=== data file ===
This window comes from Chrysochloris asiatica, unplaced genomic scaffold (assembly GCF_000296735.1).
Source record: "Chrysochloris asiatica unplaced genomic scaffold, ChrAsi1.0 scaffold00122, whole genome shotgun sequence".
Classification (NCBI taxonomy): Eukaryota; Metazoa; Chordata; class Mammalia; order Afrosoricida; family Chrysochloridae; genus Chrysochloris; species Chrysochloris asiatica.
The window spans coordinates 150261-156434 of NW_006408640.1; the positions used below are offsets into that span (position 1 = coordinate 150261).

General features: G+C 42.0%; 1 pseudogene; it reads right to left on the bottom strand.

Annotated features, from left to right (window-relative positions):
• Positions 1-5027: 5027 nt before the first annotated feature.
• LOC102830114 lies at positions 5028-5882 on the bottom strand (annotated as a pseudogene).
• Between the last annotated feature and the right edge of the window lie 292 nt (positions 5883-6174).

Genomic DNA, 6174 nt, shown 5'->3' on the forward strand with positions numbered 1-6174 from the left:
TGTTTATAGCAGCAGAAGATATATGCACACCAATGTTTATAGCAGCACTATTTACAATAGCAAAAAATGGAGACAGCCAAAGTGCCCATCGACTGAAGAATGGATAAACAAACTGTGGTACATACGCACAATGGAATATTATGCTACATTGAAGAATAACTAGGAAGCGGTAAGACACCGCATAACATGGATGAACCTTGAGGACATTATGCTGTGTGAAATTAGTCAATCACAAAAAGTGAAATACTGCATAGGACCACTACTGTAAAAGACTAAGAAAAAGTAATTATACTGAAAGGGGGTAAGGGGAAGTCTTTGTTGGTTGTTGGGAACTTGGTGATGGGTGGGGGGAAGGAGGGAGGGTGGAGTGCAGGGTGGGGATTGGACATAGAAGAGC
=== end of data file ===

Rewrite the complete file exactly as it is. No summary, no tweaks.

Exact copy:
This window comes from Chrysochloris asiatica, unplaced genomic scaffold (assembly GCF_000296735.1).
Source record: "Chrysochloris asiatica unplaced genomic scaffold, ChrAsi1.0 scaffold00122, whole genome shotgun sequence".
Classification (NCBI taxonomy): Eukaryota; Metazoa; Chordata; class Mammalia; order Afrosoricida; family Chrysochloridae; genus Chrysochloris; species Chrysochloris asiatica.
The window spans coordinates 150261-156434 of NW_006408640.1; the positions used below are offsets into that span (position 1 = coordinate 150261).

General features: G+C 42.0%; 1 pseudogene; it reads right to left on the bottom strand.

Annotated features, from left to right (window-relative positions):
• Positions 1-5027: 5027 nt before the first annotated feature.
• LOC102830114 lies at positions 5028-5882 on the bottom strand (annotated as a pseudogene).
• Between the last annotated feature and the right edge of the window lie 292 nt (positions 5883-6174).

Genomic DNA, 6174 nt, shown 5'->3' on the forward strand with positions numbered 1-6174 from the left:
TGTTTATAGCAGCAGAAGATATATGCACACCAATGTTTATAGCAGCACTATTTACAATAGCAAAAAATGGAGACAGCCAAAGTGCCCATCGACTGAAGAATGGATAAACAAACTGTGGTACATACGCACAATGGAATATTATGCTACATTGAAGAATAACTAGGAAGCGGTAAGACACCGCATAACATGGATGAACCTTGAGGACATTATGCTGTGTGAAATTAGTCAATCACAAAAAGTGAAATACTGCATAGGACCACTACTGTAAAAGACTAAGAAAAAGTAATTATACTGAAAGGGGGTAAGGGGAAGTCTTTGTTGGTTGTTGGGAACTTGGTGATGGGTGGGGGGAAGGAGGGAGGGTGGAGTGCAGGGTGGGGATTGGACATAGAAGAGC